Australian police arrested a pregnant woman and confiscated a cellphone after she encouraged others to attend an anti-lockdown protest this weekend.
Zoe Buhler, 28, live-streamed her arrest on Wednesday in a video that has been viewed nearly nine million times. The arresting officers said that Buhler was being arrested for “incitement” after she created an event on Facebook for an anti-lockdown protest on Saturday. The officers arrest Buhler in front of her children and partner and despite her protests that she had an ultrasound appointment scheduled for an hour later.
“You’re under arrest in relation to incitement,” the officer says. “It’s in relation to a Facebook post, in relation to a lockdown protest you put on for Saturday.”
After Buhler asserted she was not breaking any laws, the officer responded, “You are, actually. You are breaking the law. That’s why I’m arresting you.”
“In front of my two children?” Buhler says. “I’m happy to delete the post. This is ridiculous!”
Buhler and her partner continue to protest the arrest. The officer reminds Buhler of her rights and tells her that anything she says may be used as “evidence” against her.
“She already committed the offense,” the officer says to her repeated offers to delete the post. “Now, the search warrant … we are required to seize any computers, any mobile devices you have.”
“What on Earth?” Buhler exclaims.
“This is just very unfair,” her partner says.
The officers then apparently attempt to collect all the devices in the home. Before the video cuts off Buhler’s partner is protesting the officers’ attempts to take his phone.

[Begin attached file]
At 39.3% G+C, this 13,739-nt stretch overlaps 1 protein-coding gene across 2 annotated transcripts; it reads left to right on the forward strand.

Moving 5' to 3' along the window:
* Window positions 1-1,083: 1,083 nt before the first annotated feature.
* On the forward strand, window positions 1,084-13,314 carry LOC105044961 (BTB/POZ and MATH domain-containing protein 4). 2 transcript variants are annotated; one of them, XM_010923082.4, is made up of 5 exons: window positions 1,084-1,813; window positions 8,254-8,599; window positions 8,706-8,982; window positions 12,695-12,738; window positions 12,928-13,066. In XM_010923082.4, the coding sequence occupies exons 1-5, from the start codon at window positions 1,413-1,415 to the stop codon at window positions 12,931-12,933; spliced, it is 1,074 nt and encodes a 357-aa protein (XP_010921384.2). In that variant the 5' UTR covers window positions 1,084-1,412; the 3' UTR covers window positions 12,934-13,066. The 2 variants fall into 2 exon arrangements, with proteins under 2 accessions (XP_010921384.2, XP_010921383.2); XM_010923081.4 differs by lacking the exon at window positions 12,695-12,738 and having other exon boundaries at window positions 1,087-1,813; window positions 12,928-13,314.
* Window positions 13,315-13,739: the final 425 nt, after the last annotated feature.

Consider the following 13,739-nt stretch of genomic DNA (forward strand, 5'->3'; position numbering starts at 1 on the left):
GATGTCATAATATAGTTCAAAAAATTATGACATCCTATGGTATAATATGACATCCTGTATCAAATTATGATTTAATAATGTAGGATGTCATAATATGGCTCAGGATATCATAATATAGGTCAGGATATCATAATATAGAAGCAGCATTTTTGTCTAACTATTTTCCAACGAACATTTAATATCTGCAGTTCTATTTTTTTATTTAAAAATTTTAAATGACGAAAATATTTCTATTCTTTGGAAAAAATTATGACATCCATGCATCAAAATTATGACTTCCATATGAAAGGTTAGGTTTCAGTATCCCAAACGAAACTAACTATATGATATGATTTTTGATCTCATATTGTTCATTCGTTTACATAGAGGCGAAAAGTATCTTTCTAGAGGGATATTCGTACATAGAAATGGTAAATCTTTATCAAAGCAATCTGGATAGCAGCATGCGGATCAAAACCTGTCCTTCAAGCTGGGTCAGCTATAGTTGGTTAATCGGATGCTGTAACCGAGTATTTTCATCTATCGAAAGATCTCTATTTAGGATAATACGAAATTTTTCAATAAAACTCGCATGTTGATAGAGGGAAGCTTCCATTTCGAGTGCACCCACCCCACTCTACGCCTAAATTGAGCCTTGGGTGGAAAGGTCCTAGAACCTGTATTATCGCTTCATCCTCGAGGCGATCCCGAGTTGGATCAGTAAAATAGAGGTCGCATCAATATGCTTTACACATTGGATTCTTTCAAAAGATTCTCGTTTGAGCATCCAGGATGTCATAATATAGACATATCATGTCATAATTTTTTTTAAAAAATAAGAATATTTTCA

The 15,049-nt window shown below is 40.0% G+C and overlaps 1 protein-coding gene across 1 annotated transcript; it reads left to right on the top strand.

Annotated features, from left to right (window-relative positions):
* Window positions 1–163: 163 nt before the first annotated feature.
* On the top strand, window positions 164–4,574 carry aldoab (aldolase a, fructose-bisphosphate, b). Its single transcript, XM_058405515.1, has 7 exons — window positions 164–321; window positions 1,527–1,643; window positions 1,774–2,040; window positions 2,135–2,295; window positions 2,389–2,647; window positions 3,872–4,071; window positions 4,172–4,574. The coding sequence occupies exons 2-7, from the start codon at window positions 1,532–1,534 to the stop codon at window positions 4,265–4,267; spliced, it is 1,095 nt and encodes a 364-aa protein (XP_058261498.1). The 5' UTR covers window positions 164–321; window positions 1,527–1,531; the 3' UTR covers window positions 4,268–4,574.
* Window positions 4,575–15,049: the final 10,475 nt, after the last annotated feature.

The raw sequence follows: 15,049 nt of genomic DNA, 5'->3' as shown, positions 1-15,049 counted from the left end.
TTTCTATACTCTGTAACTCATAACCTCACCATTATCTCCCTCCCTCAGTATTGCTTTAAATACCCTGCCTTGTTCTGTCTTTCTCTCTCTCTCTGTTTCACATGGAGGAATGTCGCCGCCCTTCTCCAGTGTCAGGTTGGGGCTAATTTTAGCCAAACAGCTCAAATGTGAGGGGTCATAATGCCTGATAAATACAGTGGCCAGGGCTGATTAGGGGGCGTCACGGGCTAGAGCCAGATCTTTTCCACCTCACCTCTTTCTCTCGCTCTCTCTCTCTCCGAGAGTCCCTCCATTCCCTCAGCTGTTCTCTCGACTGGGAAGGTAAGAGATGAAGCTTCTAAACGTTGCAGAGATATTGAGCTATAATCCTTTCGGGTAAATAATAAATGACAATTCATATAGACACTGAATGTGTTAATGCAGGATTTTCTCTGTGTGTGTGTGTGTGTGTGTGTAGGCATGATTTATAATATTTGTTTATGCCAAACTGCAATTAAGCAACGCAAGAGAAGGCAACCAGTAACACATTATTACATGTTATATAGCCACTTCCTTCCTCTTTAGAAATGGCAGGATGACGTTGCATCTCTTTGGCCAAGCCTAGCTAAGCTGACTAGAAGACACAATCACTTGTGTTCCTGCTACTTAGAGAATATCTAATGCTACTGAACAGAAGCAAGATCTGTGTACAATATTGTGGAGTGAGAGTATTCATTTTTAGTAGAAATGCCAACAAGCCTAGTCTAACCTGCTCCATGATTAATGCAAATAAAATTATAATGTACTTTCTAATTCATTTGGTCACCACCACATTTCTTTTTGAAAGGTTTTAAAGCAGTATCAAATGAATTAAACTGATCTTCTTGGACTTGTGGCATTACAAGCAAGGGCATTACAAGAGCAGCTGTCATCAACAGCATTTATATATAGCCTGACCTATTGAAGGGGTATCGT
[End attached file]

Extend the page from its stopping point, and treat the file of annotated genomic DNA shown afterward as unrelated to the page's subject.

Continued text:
Posted by Zoe Lee on Tuesday, September 1, 2020
After the video of Buhler’s arrest went viral on social media, the Victorian Police Department released a statement defending the conduct of the officers.
“Police executed a search warrant at a Miners Rest address this afternoon and a mobile device was seized,” Victoria Police told Yahoo News Australia. “As a result, a 28-year old female has been charged with the offence of incitement and has been bailed to appear at the Ballarat Magistrates Court on 25 January, 2021.”
“Victoria Police is aware of a prohibited gathering which is planned for Ballarat on Saturday,” police said. “Any gathering of this nature is in blatant breach of the Chief Health Officer’s directions and puts Victorian lives at risk.”
Under Australian law, incitement is pushing others to commit a crime before that crime takes place, according to Maria O’Sullivan, the deputy director at the Castan Centre for Human Rights Law at Monash University in Melbourne. Numerous other people have been arrested in Australia under similar circumstances to Buhler and charged with inciting others to protest.
According to O’Sullivan, the charge is legally dicey because incitement is typically used in relation to crimes such as murder or assault. Protesting is not a crime under Australian law, but it may be a violation of health codes put in place under the pandemic.
Rita Panahi, an opinion columnist in Australia, accused the Victoria police of holding a double-standard for people protesting heavy-handed lockdown orders and thousands of other protesters who have marched recently in Black Lives Matter protests.
“Victoria police declined to fine activists taking part in BLM march & pushed for private security guards to oversee hotel quarantine program…when it mattered most they were MIA,” Panahi posted on Twitter.
Victoria police declined to fine activists taking part in BLM march & pushed for private security guards to oversee hotel quarantine program…when it mattered most they were MIA. https://t.co/A3RF3qtoh7
— Rita Panahi (@RitaPanahi) September 2, 2020
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